This section is short, but very important. You should clean the cage every week. If you are using tile as your substrate, you can clean it with a wet paper towel. If you use paper towels as substrate, just replace them. And finally, with reptile carpet, you should always have two of them for each tank. So you just remove one and put it in the washing machine to get cleaned, while the other one goes in the tank for a week. About once a month you should take everything out of your tank and do a thorough wash and cleaning of the glass and everything. This will help keep away harmful bacteria.

3.1 - Feeding

When it comes to feeding, babies/juvies eat more often than adults because it is important for them to grow a big healthy tail. A good rule of thumb to go by is once a day for any gecko 1 1/2 years and every other day for older geckos. You should let your gecko eat as much as he or she can in 15 minutes. They have good judgment and will not eat more than they can. When they are younger, they may eat too much and regurgitate the food. This is just a learning process and doesn't hurt your baby, it should teach them not to eat that much. When your gecko grows older you should keep feeding it as much as he/she can eat in 15 minutes, but only feed it every other day. A good rule of thumb to use is don't feed anything longer than the width between your geckos eyes (or 3/4 of their head). This will keep your gecko from swallowing something too big and choking, although they usually regurgitate. To learn more about what to feed your geckos, continue reading through the next couple of sections.

3.2 - Feeding Options

You have a good amount of options when it comes to feeding your geckos. The most common are crickets, mealworms, and dubia roaches. Some other choices are silkworms and superworms. These can be used separately as staple diets, or combined to have a mixed diet. Either way is fine. Some geckos are picky and won't eat all of these. Special treats like waxworms and pinkysshould be fed infrequently, at a maximum of once a month. They can also be used to fatten up small/underweight geckos or to keep an ovulating female a healthy weight. For more information read my feeder page.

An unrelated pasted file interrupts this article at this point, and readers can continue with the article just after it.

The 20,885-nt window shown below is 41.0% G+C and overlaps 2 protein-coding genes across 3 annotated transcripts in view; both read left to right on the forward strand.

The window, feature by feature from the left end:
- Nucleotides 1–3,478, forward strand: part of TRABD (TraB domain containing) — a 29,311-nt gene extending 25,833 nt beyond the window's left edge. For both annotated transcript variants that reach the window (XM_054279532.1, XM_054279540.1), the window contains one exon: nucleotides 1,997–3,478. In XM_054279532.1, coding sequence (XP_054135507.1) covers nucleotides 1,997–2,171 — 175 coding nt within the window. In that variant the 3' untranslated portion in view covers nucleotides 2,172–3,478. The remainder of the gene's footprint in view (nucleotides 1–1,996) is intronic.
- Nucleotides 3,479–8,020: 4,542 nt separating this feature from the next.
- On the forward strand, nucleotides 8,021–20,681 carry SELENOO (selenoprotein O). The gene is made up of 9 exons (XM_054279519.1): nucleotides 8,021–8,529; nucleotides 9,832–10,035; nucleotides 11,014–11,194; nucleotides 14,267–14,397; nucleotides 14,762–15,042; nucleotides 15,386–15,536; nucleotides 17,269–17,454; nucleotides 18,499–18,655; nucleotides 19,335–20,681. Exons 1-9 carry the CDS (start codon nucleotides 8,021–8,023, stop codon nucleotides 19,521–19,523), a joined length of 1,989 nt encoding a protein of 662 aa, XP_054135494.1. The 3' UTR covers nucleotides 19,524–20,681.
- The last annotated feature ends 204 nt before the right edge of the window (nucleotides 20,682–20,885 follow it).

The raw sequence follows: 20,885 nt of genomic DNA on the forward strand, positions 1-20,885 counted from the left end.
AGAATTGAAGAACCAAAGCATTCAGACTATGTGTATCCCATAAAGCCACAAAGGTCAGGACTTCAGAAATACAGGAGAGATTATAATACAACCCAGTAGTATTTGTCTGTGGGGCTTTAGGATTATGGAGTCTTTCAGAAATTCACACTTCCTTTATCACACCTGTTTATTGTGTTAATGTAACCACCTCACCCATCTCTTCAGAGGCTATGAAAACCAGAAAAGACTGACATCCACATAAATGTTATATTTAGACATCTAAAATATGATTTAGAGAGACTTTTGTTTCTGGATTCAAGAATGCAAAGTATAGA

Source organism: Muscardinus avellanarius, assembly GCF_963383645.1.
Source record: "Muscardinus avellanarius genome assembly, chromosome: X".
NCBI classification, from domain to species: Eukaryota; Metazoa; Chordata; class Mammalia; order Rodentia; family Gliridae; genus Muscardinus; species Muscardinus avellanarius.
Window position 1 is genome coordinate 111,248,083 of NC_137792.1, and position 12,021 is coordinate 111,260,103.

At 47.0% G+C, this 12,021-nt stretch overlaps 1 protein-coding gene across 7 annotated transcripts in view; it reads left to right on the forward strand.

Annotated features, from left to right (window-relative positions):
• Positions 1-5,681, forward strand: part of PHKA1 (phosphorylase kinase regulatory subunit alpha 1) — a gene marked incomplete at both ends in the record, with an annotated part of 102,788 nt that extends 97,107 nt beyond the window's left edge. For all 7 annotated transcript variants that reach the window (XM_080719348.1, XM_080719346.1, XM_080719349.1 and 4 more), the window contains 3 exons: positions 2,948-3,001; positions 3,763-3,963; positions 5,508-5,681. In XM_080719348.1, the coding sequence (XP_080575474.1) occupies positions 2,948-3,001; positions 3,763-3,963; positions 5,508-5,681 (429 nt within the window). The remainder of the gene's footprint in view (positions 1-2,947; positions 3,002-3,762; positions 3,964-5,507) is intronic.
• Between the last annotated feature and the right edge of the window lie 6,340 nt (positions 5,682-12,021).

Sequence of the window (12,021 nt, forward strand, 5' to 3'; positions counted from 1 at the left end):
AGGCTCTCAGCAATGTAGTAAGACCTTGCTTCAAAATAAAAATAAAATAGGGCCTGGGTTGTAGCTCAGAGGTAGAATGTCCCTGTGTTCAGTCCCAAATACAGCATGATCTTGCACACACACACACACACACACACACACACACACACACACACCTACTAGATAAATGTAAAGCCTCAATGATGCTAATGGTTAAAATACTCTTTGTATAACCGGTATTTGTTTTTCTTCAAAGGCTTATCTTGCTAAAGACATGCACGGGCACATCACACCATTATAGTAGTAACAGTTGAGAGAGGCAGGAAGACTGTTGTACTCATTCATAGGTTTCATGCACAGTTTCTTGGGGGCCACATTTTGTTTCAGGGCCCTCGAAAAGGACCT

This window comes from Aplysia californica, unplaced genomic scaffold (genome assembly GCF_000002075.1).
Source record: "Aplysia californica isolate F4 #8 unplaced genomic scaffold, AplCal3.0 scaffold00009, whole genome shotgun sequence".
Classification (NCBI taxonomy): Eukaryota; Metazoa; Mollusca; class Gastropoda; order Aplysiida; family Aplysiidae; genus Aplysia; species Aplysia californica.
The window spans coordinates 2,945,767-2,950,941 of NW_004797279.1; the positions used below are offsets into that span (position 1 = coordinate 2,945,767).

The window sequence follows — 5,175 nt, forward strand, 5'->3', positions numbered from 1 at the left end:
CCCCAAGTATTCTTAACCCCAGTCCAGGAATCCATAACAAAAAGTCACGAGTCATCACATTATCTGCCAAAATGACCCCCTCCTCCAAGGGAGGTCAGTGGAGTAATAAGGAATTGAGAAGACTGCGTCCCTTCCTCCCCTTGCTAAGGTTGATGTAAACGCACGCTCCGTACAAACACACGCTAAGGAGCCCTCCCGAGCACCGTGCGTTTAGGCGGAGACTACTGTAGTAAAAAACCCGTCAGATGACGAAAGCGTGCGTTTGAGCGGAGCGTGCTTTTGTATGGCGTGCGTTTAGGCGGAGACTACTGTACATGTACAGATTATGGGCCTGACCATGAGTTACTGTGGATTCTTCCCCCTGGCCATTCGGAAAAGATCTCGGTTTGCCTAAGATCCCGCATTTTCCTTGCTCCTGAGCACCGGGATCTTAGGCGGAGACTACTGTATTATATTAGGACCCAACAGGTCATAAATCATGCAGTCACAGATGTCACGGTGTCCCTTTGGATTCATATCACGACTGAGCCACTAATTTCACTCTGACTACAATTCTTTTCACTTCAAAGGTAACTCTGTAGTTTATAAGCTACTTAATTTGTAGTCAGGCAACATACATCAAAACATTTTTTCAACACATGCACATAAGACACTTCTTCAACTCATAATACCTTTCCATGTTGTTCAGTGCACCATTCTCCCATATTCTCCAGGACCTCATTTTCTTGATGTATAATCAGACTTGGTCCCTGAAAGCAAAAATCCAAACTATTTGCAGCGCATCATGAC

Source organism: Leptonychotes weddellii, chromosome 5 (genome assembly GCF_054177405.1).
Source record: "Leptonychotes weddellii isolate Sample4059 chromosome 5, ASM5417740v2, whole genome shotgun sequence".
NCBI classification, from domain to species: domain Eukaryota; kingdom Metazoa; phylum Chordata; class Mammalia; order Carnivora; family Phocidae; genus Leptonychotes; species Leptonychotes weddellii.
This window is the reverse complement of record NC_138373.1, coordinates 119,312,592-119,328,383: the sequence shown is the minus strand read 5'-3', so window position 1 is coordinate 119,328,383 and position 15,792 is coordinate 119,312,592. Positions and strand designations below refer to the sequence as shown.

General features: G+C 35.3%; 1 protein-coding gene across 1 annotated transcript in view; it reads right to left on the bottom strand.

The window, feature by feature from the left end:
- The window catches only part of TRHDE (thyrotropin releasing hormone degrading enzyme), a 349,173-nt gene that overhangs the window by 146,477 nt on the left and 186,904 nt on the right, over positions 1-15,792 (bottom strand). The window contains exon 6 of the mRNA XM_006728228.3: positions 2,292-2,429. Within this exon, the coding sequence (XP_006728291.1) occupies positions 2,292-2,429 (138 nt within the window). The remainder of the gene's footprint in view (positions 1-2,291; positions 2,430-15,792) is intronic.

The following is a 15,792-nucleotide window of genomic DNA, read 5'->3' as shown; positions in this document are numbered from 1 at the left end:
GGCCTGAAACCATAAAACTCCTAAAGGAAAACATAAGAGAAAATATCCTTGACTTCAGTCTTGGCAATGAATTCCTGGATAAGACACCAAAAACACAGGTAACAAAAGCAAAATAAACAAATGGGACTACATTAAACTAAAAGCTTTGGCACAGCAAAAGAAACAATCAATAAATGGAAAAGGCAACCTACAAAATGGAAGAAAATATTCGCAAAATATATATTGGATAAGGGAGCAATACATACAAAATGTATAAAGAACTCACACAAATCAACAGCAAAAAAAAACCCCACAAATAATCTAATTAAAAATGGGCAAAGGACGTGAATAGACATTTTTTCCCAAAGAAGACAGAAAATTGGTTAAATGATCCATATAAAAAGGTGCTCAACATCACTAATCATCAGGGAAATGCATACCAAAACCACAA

3.3 - Supplements

One of the most important things related to feeding is offering supplements. Supplements are a powdery substance that contain calcium and other vitamins that geckos usually obtain from natural sunlight. But in a tank they don't get them naturally, so you have to use fake nutrients (supplements). The most common one is RepCal and you can get it and other brands at your local pet stores or online. The best way to "dust" your feeder insects, is to put about 15 feeders in a plastic baggy with a little dab of supplements, and shake it until every bug has an even coat of supplements. Than you can feed them to your gecko as you usually would. You should do this about once every 3 days. Another important thing is to have a little dish (an upside down milk carton lid works) full of supplements in your tank. This way if your geckos need supplements, they can go there and lick the calcium. These two routines should keep your gecko nice and healthy.

3.4 - Watering

As I mentioned in the essential section,, you should buy a water dish that is low enough for your gecko to get to, but deep enough that he/she can bath in (about 1-2 inches). The water has to be cleaned once a day to prevent mold from growing.

4.3 - Health

Health is an important part of your gecko's life, of course. Some positive signs of a healthy gecko are:

  • Feeding well.
  • Growing (if a baby).
  • Is active at night.
  • Has a fat tail (it is ok if younger geckos don't have fat tails, as they are still growing).
  • And is acting normal.

You should always check for signs of unhealthiness. Also, if you get a new gecko (or geckos) and you are planning to house them with another gecko that you already had or you just bought, you should "quarantine the new gecko(s). This is a process where you take the new gecko and put him in a tank by himself for about 3 months. If you don't do this, and your gecko came with a disease, the disease would spread to the other gecko and both of them would have died. After the 3 months you can safely house that gecko with another one. This is just a safe way to determine if a Leopard Gecko is "disease-free".

4.2 - Disease

Leopard Geckos are very stable animals and a lot of time don't require even 1 vet visit in there life. But when a disease occurs you need to know where to go. So please find out where the vet nearest to you is in case of an emergency. Leopard Geckos give you a lot of signs before they get critically sick. Some signs are:

  • A thick white substance in the mouth.
  • Heavy breathing.
  • Blood in its poo.
  • Swelling in the joints, or other areas.
  • Discharge from nose, mouth, and eyes.